"Our goal here is not to shut down the government," House Speaker John Boehner told reporters in Washington. "Our goal is to cut spending and to stop Obamacare."
Boehner said he wants to send a bill eliminating funds for the health-care law to the Senate and "force them to actually have a vote on getting rid of Obamacare."
Second-ranking Senate Democrat Dick Durbin of Illinois dismissed the strategy.
"This will be the 41st, I believe, futile House vote on Obamacare," Durbin said in an interview at the Capitol. "The speaker obviously thinks that it serves his purposes within his caucus, but it's clearly a non-starter in the Senate."
The House leaders' plan also hasn't yet received the backing of rank-and-file House Republicans, many of whom want a binding measure to eliminate funding for the Affordable Care Act. The House plan would allow a short-term spending measure to be enacted even if the Senate voted not to strip health-care funding.
"We will send to the Senate the provision which says, up or down, are you for defunding Obamacare or not?" House Majority Leader Eric Cantor, a Virginia Republican, told reporters today. "It's time for the Senate to stand up and tell their constituents where they stand on this atrocity of a law."
Congressional leaders of both parties plan to meet Sept. 12 to discuss government funding and the U.S. debt ceiling. Congress must enact a spending measure to keep the government operating beyond the end of September. The U.S. is projected to reach its debt limit in mid-October.
Rep. Hal Rogers, R-Ky., said party leaders will be assessing members' support of the plan to pair the health-care and spending-bill votes. Rogers, chairman of the Appropriations Committee, said he supports the strategy because it satisfies members' needs for up-or-down votes on both measures.
Asked whether it would have enough support to pass, Rogers said, "we'll see."
Rep. Paul Broun, R-Ga., said lawmakers were "just listening" to the leadership's plan and he didn't take a position. "I'll do everything I can to stop Obamacare from going into place," he said.
Several Republicans expressed opposition because they said they see the strategy as non-binding.
"Every member of the conference said they're going to do everything they can to defund Obamacare, and our leadership said in there they know this strategy will not defund Obamacare," Rep. Tim Huelskamp, R-Kan., said in an interview.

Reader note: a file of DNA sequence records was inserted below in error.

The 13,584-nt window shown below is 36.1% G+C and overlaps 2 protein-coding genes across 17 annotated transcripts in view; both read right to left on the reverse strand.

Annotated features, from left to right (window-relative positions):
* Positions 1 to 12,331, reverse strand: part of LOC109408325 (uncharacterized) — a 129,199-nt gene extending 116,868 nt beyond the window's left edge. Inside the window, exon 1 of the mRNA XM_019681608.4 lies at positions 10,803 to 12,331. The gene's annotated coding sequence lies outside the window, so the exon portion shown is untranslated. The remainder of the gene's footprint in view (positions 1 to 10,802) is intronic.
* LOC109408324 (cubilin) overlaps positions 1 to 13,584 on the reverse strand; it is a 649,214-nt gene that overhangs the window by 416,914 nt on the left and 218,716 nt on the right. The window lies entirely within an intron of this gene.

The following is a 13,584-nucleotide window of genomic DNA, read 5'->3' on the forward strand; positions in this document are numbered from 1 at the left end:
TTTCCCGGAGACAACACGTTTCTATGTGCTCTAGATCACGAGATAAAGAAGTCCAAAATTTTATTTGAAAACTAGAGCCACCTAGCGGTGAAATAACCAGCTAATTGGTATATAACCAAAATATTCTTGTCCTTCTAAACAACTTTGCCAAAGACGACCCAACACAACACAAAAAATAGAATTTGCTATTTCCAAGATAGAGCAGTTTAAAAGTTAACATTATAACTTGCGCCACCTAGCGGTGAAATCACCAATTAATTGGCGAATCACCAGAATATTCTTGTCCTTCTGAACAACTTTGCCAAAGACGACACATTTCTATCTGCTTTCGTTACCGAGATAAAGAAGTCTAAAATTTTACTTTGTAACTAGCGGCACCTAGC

Michigan Republican Justin Amash said in a message posted on Twitter : "I do not support the hocuspocus plan that doesn't really defund Obamacare."
The White House and lawmakers in Congress haven't come up with a compromise to keep the government running and avoid a rerun of previous showdowns over the debt limit.
Senate Majority Harry Reid sent a letter to Boehner, an Ohio Republican, requesting the Sept. 12 meeting with all four leaders, according to a congressional aide who wasn't authorized to speak publicly because the letter wasn't released. The two will meet with Senate Minority Leader Mitch McConnell and House Minority Leader Nancy Pelosi, aides said.
The House has voted 40 times to repeal, delay or defund all or part of the health-care law. The Senate has refused to take up almost all of those measures. About 80 House Republicans insist on stripping the funding as a condition of enacting a spending bill to keep the government operating after Sept. 30.
The stopgap funding measure probably would maintain spending at about the current annualized rate of $988 billion from Oct. 1, when the new government fiscal year begins, through Dec. 15, said two congressional aides who sought anonymity to discuss the proposal.
White House officials and House Republicans have said they are determined not to allow a default on U.S. government debt. Treasury Secretary Jack Lew said in an Aug. 26 letter to Boehner that the government would have difficulty functioning on tax revenue of about $50 billion a day.
That's because the government must make 80 million payments each month to pay Social Security recipients and military personnel as well as other obligations such as Medicare reimbursements to doctors and hospitals, Lew said.
The 80 House Republicans who signed a letter last month urging their leaders to support defunding the health-care law are short of a "majority of the majority" that is usually the benchmark for consensus among the chamber's 233 Republicans.
A vote on the temporary spending legislation is set for later this week, according to a legislative schedule posted on Cantor's website.
-- With assistance from James Rowley, Richard Rubin and Derek Wallbank in Washington.
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